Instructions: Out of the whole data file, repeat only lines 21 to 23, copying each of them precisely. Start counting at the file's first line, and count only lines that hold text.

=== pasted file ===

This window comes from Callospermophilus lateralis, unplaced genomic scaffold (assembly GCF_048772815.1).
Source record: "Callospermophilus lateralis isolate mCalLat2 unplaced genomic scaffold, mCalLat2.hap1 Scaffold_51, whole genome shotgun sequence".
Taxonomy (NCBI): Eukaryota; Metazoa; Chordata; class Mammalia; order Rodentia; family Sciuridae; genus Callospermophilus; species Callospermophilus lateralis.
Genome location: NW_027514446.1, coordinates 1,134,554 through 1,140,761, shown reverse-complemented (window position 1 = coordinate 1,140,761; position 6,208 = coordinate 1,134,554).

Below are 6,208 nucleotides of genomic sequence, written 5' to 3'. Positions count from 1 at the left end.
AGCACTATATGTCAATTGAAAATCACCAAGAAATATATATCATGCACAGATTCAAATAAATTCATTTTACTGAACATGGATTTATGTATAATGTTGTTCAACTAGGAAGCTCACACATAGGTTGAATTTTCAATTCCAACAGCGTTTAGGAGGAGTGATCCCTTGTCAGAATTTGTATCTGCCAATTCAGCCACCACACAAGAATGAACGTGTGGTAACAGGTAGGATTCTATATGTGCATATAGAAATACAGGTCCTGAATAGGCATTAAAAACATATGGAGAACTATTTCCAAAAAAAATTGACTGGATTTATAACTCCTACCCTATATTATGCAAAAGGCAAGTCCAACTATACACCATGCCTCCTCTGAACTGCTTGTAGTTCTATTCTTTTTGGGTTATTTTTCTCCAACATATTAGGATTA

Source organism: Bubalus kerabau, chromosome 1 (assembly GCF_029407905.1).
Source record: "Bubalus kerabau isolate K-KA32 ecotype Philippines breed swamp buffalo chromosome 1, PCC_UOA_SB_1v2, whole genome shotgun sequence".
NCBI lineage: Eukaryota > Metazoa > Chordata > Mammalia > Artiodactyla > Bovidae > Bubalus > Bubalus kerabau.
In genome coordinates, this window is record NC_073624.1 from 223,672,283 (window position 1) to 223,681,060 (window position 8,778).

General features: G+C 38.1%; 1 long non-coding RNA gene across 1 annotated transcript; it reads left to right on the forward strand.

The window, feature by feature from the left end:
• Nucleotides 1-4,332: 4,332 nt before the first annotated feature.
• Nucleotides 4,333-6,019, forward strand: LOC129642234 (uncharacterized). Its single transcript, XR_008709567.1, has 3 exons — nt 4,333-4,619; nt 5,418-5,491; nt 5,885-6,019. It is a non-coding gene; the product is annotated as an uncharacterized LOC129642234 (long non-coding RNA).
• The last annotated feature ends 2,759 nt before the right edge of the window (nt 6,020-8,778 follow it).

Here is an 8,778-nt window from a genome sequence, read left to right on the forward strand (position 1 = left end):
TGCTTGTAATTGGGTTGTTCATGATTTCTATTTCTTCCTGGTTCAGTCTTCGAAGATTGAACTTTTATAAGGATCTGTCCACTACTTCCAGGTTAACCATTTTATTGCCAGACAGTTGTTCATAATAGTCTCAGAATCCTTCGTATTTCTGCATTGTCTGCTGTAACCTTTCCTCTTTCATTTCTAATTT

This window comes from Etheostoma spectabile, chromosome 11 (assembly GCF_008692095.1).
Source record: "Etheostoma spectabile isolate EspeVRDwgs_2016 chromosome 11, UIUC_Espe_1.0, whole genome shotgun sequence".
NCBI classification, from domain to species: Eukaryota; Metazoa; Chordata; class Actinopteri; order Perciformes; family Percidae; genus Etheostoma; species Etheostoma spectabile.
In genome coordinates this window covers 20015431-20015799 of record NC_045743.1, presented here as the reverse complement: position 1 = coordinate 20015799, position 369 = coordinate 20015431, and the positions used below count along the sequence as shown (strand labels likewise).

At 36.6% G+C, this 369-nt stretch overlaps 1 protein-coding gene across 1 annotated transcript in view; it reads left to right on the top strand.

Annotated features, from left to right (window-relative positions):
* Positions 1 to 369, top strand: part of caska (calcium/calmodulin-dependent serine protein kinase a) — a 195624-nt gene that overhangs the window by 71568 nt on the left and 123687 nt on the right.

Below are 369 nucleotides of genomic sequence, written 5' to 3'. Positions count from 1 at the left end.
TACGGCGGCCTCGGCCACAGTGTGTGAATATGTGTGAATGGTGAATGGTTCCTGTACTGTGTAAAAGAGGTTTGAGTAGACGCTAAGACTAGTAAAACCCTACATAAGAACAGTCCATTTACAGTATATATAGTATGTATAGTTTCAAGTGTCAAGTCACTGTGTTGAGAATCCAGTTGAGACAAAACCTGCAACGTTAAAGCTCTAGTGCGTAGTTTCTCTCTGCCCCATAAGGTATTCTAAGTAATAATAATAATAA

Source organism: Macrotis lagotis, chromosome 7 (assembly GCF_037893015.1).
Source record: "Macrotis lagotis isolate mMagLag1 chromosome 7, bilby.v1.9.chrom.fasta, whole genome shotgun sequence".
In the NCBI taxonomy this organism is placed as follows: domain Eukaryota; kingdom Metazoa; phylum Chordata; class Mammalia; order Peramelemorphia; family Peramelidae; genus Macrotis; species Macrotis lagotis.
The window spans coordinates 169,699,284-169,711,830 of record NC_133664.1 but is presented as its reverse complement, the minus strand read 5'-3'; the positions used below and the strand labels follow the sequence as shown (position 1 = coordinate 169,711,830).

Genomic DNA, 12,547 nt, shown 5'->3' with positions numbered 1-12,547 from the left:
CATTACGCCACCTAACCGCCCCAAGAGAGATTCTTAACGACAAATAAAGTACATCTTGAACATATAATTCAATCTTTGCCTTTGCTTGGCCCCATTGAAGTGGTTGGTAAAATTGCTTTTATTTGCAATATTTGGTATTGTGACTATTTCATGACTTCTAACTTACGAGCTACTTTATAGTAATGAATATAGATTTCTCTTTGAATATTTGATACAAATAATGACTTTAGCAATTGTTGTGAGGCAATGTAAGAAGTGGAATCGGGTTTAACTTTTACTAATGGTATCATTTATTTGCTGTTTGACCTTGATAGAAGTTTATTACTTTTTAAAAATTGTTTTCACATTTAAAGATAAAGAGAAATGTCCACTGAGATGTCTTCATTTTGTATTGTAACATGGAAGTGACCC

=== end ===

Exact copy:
In genome coordinates this window covers 20015431-20015799 of record NC_045743.1, presented here as the reverse complement: position 1 = coordinate 20015799, position 369 = coordinate 20015431, and the positions used below count along the sequence as shown (strand labels likewise).

At 36.6% G+C, this 369-nt stretch overlaps 1 protein-coding gene across 1 annotated transcript in view; it reads left to right on the top strand.

Annotated features, from left to right (window-relative positions):